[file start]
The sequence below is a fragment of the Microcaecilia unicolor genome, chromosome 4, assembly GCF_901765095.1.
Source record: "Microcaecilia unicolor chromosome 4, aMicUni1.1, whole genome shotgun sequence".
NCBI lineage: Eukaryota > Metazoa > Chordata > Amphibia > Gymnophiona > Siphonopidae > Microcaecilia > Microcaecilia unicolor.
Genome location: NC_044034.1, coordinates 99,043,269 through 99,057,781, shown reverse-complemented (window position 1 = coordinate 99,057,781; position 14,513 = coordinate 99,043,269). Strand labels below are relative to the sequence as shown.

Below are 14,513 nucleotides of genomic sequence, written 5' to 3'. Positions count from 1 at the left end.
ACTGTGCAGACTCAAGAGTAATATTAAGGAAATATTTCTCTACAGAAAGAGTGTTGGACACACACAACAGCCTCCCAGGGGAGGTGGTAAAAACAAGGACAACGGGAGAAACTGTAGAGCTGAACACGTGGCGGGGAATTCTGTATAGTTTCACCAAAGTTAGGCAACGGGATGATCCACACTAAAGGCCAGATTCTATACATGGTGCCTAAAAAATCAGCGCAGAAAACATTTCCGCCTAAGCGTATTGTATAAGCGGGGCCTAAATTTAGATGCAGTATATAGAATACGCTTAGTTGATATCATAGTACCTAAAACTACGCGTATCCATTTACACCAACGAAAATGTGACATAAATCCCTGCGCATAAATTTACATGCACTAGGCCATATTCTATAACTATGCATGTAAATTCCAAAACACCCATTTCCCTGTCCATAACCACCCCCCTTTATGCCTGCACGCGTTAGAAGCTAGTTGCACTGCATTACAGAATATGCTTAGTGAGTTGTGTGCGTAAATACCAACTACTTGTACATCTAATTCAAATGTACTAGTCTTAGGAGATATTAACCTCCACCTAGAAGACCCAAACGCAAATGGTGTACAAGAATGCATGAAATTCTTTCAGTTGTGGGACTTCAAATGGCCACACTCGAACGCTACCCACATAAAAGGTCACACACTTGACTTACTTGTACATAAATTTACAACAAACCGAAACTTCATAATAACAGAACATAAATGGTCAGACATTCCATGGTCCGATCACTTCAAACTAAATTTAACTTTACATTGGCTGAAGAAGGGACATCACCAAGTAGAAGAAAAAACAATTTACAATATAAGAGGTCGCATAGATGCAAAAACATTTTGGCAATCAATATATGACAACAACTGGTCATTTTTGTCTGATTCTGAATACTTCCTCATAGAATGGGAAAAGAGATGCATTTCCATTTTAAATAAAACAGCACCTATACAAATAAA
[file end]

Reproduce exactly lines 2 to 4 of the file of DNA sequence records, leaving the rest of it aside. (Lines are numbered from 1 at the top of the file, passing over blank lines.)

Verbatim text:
Source record: "Microcaecilia unicolor chromosome 4, aMicUni1.1, whole genome shotgun sequence".
NCBI lineage: Eukaryota > Metazoa > Chordata > Amphibia > Gymnophiona > Siphonopidae > Microcaecilia > Microcaecilia unicolor.
Genome location: NC_044034.1, coordinates 99,043,269 through 99,057,781, shown reverse-complemented (window position 1 = coordinate 99,057,781; position 14,513 = coordinate 99,043,269). Strand labels below are relative to the sequence as shown.